AA is Now Available Without the Whole God Thing

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aaI am not sure if the article was written by a male or a female, not as if gender has anything to do with it (that’s where my mind went for some reason), but what I did get from it was that whoever wrote it has a huge misunderstanding of what AA is. Or maybe they don’t. I can’t see inside their brain or thinking any better than I can see into my own really (I mean I am still an alcoholic, even though I have recovered-in some ways ha!). What I do know though is that AA has helped me to get sober and stay sober. And as for this article I felt a little iffy after reading it.

One of the first lines, or actually, the first line, reads like this, “I might rather suffer the consequences of abusing drugs or alcohol than pretend that the required verbal ablutions in AA meant anything at all.” Okay, I get it. You would rather drink or use drugs than pretend you are with it. I get it, kind of, actually, no I don’t. Nothing is worth feeling the way that I did when I drank and used drugs and if that means pretending for a bit, I would be cool with that. 

The next line goes like this, “Six or seven of the famous twelves steps refer to God or to prayer. The final step is to achieve sobriety and experience it as a “spiritual awakening.” Through it all prayer is a staple at almost every AA meeting.” I am just going to leave this line alone. My ego wants to pick apart this line and call it out for what I SEE IT AS. But does it really matter? For those who are in AA they already know and as for myself I do as well, don’t really need to fight or debate or even explain this one. You believe and perceive as you believe and you perceive. 

The finishing line is this, “No thanks. The only AA I’ll every going willingly is this one.” 

AA without God. As the New York Times has talked about, there has apparently been a boom in “nonreligious” AA. It represents another manifestation of a more visible and confident humanist movement in the United States, one that has featured public figures such as Bill Maher, Sam Harris and the late Christopher Hitchens. Yet this recent trend within AA also marks a departure from the organization’s traditional emphasis on “religion.” Okay what your thoughts on the New York Times and the whole AA without God. 

“A.A. starts at its core with honesty,” said Dorothy, 39, who heads the steering committee for the We Agnostics and Freethinkers International A.A. Convention. “And how can you be honest in recovery if you’re not honest in your own beliefs? If you don’t believe in the God they’re praying to, that’s not honest practice.”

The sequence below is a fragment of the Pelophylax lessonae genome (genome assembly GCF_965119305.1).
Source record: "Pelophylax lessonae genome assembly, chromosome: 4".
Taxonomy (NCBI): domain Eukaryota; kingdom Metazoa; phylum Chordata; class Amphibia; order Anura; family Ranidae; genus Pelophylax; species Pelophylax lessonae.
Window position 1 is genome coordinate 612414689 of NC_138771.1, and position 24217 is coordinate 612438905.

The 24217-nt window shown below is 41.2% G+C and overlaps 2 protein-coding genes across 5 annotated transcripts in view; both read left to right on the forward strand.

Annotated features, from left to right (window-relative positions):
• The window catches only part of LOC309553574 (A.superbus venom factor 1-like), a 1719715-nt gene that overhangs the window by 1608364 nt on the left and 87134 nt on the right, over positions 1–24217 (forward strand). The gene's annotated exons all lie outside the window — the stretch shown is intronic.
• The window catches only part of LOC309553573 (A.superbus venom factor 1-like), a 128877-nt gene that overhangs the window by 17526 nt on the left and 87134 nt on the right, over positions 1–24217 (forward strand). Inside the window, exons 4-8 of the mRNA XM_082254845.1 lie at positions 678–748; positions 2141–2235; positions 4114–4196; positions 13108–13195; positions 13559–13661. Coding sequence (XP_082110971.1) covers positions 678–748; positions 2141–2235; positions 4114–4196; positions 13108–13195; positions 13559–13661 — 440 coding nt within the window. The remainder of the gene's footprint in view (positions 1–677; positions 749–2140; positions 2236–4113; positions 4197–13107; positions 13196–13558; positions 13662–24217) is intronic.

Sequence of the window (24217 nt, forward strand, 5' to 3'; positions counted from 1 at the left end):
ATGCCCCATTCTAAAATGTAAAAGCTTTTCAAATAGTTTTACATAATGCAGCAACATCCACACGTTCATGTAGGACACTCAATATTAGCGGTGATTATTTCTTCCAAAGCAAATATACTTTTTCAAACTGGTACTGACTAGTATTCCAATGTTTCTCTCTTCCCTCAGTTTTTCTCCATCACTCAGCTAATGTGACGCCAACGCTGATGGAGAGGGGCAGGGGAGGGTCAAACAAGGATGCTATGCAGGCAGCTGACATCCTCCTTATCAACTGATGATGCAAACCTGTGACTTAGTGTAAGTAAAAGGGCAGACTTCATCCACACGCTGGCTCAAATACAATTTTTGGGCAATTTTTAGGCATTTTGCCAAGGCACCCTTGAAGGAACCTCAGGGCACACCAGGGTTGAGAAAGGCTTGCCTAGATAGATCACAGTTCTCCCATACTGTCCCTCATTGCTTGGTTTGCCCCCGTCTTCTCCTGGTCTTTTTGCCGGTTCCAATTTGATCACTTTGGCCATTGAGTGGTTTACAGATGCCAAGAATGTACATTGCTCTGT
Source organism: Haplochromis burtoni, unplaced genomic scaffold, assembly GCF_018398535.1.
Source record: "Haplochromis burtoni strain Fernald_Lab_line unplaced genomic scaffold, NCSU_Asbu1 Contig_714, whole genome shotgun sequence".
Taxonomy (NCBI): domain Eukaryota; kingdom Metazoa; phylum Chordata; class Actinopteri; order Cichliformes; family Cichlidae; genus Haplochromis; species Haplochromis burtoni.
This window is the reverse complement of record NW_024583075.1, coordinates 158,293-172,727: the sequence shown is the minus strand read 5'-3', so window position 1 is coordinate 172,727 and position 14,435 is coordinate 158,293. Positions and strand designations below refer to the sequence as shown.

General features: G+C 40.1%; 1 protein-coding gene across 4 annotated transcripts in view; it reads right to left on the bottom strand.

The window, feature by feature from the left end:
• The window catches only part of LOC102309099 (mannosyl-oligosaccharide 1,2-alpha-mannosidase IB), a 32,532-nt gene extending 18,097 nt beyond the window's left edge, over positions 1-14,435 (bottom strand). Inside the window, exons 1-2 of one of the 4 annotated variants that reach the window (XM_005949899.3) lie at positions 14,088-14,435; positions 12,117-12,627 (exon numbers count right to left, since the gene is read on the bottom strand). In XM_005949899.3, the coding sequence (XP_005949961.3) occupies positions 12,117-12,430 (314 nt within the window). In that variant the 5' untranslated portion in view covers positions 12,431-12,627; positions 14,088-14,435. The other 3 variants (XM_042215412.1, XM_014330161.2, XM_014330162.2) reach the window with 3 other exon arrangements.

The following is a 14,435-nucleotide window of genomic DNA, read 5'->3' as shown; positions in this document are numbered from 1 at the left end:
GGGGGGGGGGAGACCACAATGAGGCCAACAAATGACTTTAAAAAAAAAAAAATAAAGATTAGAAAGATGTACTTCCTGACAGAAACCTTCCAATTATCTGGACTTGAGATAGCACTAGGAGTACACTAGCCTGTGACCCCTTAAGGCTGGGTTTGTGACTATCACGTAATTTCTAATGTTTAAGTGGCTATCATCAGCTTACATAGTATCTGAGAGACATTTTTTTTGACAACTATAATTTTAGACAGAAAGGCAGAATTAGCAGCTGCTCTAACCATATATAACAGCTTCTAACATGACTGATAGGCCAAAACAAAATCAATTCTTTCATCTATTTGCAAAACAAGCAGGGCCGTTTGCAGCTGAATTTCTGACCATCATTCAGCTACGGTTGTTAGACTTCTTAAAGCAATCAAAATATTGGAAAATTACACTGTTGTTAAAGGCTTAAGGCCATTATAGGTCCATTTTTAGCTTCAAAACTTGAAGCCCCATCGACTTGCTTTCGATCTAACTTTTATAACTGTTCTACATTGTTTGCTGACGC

[A] religious tone [had become] the norm within A.A. What it meant for alcoholics like Vic was an anguishing choice between sobriety and hypocrisy. To participate in a typical A.A. meeting felt to them like hiding, if not violating, deeply held secular beliefs.

Over the past dozen years, non-religious AA groups have begun to mushroom. Another AA member, Glenn, found

… “a fellowship of concerned, loving people,” … a secular version of the “Higher Power” to which A.A. literature refers. Humanist A.A. groups also have drafted their own nontheistic versions of the 12 steps. Instead of needing divine assistance for recovery, for example, one step states that “we needed strengths beyond our awareness and resources to restore us to sanity.”


I am not sure at all what any of this means. What I do know, is my experience in AA. And to describe it would simply be, that it works and that I was never led to feel or felt like I was hiding even when I disagreed or didn’t believe in something. I never once felt like I was violating anything. But then again I supposed I didn’t have deeply held secular beliefs. All in all, whatever helps the alcoholic to get sober is great. It should be mushrooming if it offers people the relief they need from the spiritual (whoops) I mean pain they are feeling and their drink problem. If it works, that is the point. For me, AA and my higher power/prayer/mediation works for me. And that is all that really matters in the end. Today I am happy, sober, and free of alcohol and drugs. If you are too, that’s amazing.

Want to see the article I am talking about? Just go HERE. 

Want to see the New York Times article? GO HERE